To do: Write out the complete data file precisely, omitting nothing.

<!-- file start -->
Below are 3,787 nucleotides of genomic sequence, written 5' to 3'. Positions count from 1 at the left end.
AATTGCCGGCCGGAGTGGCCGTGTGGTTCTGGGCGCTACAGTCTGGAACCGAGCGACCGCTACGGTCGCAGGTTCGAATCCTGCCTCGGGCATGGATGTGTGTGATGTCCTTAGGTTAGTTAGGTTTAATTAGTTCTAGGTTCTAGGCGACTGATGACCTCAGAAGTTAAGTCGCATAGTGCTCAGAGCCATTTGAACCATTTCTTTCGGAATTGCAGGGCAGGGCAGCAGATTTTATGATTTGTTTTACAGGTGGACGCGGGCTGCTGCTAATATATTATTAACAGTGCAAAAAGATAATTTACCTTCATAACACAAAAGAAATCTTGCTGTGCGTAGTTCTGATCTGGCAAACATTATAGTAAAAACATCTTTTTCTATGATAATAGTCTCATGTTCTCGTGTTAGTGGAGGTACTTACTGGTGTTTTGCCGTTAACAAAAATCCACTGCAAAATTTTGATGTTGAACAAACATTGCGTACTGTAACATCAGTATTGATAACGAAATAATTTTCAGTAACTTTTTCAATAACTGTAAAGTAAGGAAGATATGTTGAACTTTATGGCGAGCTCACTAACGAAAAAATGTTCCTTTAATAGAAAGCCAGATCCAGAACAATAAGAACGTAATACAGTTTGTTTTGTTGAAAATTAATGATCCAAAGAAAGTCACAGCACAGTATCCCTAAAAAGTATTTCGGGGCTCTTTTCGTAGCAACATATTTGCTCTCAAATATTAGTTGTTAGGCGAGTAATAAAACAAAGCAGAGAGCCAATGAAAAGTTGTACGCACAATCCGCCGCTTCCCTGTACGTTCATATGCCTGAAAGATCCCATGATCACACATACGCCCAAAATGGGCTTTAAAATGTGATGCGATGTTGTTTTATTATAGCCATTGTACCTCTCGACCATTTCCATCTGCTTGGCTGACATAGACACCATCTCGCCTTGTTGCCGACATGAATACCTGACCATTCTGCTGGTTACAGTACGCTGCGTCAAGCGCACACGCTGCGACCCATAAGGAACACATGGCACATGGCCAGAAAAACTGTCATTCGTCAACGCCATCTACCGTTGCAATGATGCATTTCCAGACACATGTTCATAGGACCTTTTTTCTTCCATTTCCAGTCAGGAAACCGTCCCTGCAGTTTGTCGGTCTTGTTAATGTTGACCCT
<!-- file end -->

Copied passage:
Below are 3,787 nucleotides of genomic sequence, written 5' to 3'. Positions count from 1 at the left end.
AATTGCCGGCCGGAGTGGCCGTGTGGTTCTGGGCGCTACAGTCTGGAACCGAGCGACCGCTACGGTCGCAGGTTCGAATCCTGCCTCGGGCATGGATGTGTGTGATGTCCTTAGGTTAGTTAGGTTTAATTAGTTCTAGGTTCTAGGCGACTGATGACCTCAGAAGTTAAGTCGCATAGTGCTCAGAGCCATTTGAACCATTTCTTTCGGAATTGCAGGGCAGGGCAGCAGATTTTATGATTTGTTTTACAGGTGGACGCGGGCTGCTGCTAATATATTATTAACAGTGCAAAAAGATAATTTACCTTCATAACACAAAAGAAATCTTGCTGTGCGTAGTTCTGATCTGGCAAACATTATAGTAAAAACATCTTTTTCTATGATAATAGTCTCATGTTCTCGTGTTAGTGGAGGTACTTACTGGTGTTTTGCCGTTAACAAAAATCCACTGCAAAATTTTGATGTTGAACAAACATTGCGTACTGTAACATCAGTATTGATAACGAAATAATTTTCAGTAACTTTTTCAATAACTGTAAAGTAAGGAAGATATGTTGAACTTTATGGCGAGCTCACTAACGAAAAAATGTTCCTTTAATAGAAAGCCAGATCCAGAACAATAAGAACGTAATACAGTTTGTTTTGTTGAAAATTAATGATCCAAAGAAAGTCACAGCACAGTATCCCTAAAAAGTATTTCGGGGCTCTTTTCGTAGCAACATATTTGCTCTCAAATATTAGTTGTTAGGCGAGTAATAAAACAAAGCAGAGAGCCAATGAAAAGTTGTACGCACAATCCGCCGCTTCCCTGTACGTTCATATGCCTGAAAGATCCCATGATCACACATACGCCCAAAATGGGCTTTAAAATGTGATGCGATGTTGTTTTATTATAGCCATTGTACCTCTCGACCATTTCCATCTGCTTGGCTGACATAGACACCATCTCGCCTTGTTGCCGACATGAATACCTGACCATTCTGCTGGTTACAGTACGCTGCGTCAAGCGCACACGCTGCGACCCATAAGGAACACATGGCACATGGCCAGAAAAACTGTCATTCGTCAACGCCATCTACCGTTGCAATGATGCATTTCCAGACACATGTTCATAGGACCTTTTTTCTTCCATTTCCAGTCAGGAAACCGTCCCTGCAGTTTGTCGGTCTTGTTAATGTTGACCCT